There is a lot of speculation on when a team like the Toronto Blue Jays should make that ultimate push for the playoffs. It has been Alex Anthopoulos’ vision to build a strong farm system, thus creating a strong major league roster from within, trade for key needed pieces and finally spend on the one-three big name players in free agency to complete a well balanced roster. It looks like he has done steps one and two over the past three years with AA as General Manager of the club, but when you look at free agent pickups by Alex Anthopoulos, one can’t help but wonder when the Blue Jays GM will reel in the big names and finish off with a roster built to contend for the playoffs.
In Anthopoulos’ first year as GM of the Blue Jays, he was thrown into the offseason cold; he only took over for the previous GM on October 3, after the regular season was over. The first major league roster free agency moves resulted in signing John McDonald to a 2year/$3M contract (who was with the Jays for the 2009 regular season), Álex González to a 1year/$2.75M contract, John Buck to a 1year/$2M contract and Kevin Gregg for 1year/$2.75M. While AA did have many other transactions that winter (including the infamous Roy Halladay trade), he decided to rather decline arbitration on top players and get compensatory draft picks from teams that picked up Jays players. It was a move made to strengthen the Blue Jays’s roster for the future, as those comp picks for 2010 resulted in picking up Aaron Sanchez, Noah Syndergaard, Asher Wojciechowski, and Justin Nicolino. Essentially, the Blue Jays picked up the “Big Three” because they did not sign Marco Scuttaro and James Paxton as they went to other teams.
In the 2010 offseason, Alex Anthopoulos made these major league roster free agent moves: Jon Rauch (1year/$3.75M) and Octavio Dotel (1year/$3.5M). The rest of Anthopoulos’ moves came through a trade or arbitration, notably signing Jose Bautista to a long term contract and trading away the albatross of a contract in Vernon Wells in exchange for Juan Rivera and Mike Napoli. Update: Alex Anthopoulos only brought in Francisco Cordero for 1year/$4.5M and Darren Oliver for 1year/$3M with a 2013 option after publicly attempting to bring in Yu Darvish, but finally last week he brought in his biggest offseason acquisition to date, both in term length and in monetary value, in Maicer Izturis at a whopping 3year/$9M contract.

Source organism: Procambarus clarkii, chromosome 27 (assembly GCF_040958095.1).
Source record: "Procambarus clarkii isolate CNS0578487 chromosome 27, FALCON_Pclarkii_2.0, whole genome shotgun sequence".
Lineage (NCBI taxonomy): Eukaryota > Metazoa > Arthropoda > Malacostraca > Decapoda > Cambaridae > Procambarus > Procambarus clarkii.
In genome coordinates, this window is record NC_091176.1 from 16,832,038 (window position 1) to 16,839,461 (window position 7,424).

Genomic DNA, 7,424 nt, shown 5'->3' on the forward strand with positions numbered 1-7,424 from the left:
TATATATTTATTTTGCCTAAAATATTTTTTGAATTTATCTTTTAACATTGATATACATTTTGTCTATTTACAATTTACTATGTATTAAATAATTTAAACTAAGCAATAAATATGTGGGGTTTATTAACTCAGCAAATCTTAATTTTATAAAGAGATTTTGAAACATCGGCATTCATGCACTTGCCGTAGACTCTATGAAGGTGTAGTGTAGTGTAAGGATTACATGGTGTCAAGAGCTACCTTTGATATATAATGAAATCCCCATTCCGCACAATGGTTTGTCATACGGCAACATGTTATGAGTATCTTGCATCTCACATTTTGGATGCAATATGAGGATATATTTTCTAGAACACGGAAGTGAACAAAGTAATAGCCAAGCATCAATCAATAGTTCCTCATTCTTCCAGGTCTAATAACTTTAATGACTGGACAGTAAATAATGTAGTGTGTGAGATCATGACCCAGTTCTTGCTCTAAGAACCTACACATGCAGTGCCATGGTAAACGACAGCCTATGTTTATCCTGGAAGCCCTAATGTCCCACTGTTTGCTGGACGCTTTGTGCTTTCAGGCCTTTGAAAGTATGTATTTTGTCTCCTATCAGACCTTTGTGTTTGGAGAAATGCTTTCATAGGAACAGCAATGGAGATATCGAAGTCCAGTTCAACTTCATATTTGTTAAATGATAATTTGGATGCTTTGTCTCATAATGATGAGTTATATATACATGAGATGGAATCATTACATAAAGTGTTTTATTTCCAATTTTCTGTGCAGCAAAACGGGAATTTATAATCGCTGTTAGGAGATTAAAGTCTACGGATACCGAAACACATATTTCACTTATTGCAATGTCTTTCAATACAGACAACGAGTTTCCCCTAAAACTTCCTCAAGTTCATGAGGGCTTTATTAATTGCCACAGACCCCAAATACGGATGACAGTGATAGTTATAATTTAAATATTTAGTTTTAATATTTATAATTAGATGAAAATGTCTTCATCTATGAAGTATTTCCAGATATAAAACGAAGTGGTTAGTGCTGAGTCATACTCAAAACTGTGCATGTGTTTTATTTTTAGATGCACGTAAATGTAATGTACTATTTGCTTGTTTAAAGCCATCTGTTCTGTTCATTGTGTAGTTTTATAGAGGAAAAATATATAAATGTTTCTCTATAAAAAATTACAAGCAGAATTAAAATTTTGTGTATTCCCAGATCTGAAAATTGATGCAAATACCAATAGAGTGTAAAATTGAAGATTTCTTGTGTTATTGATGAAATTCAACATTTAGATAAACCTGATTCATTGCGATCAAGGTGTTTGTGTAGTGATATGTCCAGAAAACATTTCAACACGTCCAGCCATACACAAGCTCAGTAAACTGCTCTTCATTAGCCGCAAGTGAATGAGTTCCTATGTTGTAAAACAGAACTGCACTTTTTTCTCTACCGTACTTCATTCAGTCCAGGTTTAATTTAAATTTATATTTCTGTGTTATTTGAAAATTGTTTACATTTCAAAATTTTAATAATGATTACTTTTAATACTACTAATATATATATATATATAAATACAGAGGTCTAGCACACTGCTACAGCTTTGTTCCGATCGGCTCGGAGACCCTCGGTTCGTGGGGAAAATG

Over the first 3 seasons as General Manager, AA spent roughly $25.25M in major league ready free agent contracts, averaging out to roughly $8.4M a year. Each and every year under Alex Anthopoulos’ rule, the majority of Blue Jays fans have become increasingly frustrated by the lack of interest their GM has made landing big name free agents and just settling with what they have. The lack of preparedness that entailed the 2012 starting rotation for the Jays was certainly a strong enough indicator for those fans that Anthopoulos needs to make big name moves now. And it definitely seems like he is ready to make those kinds of moves.
Anibal Sanchez reportedly seeking $90m over 6 yrs. In general terms, could #Jays take that on? ‘We could accommodate that type of AAV.’ AA on 5-yr #Jays limit on contracts: ‘There hasn’t been any talk of going beyond it right now. You never say never, things can change’
-Shi Davidi @ShiDavidi
With the only remaining necessities for the 2013 roster being an upgrade at LF and the starting rotation, it looks like Alex Anthopoulos is ready to bring the Toronto Blue Jays into playoff contention. The open willingness to spend $10M+/year on a free agent means that AA’s plan is nearing completion. Hopefully this offseason will bring Blue Jays fans and ownership what they’ve been looking for in a big name signing. If the Blue Jays are to make the playoffs two to three times over the next four years, they’ll have to make those big pushes right now.
If Alex Anthopoulos settles for anything less, especially after putting the freedom to spend that much money out there, I expect there will be hell to pay from even the most faithful to the Blue Jays organization.